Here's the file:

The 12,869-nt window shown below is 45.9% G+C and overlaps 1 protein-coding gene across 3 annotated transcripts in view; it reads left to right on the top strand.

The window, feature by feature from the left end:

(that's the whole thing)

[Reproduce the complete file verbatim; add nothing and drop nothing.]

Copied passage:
The 12,869-nt window shown below is 45.9% G+C and overlaps 1 protein-coding gene across 3 annotated transcripts in view; it reads left to right on the top strand.

The window, feature by feature from the left end: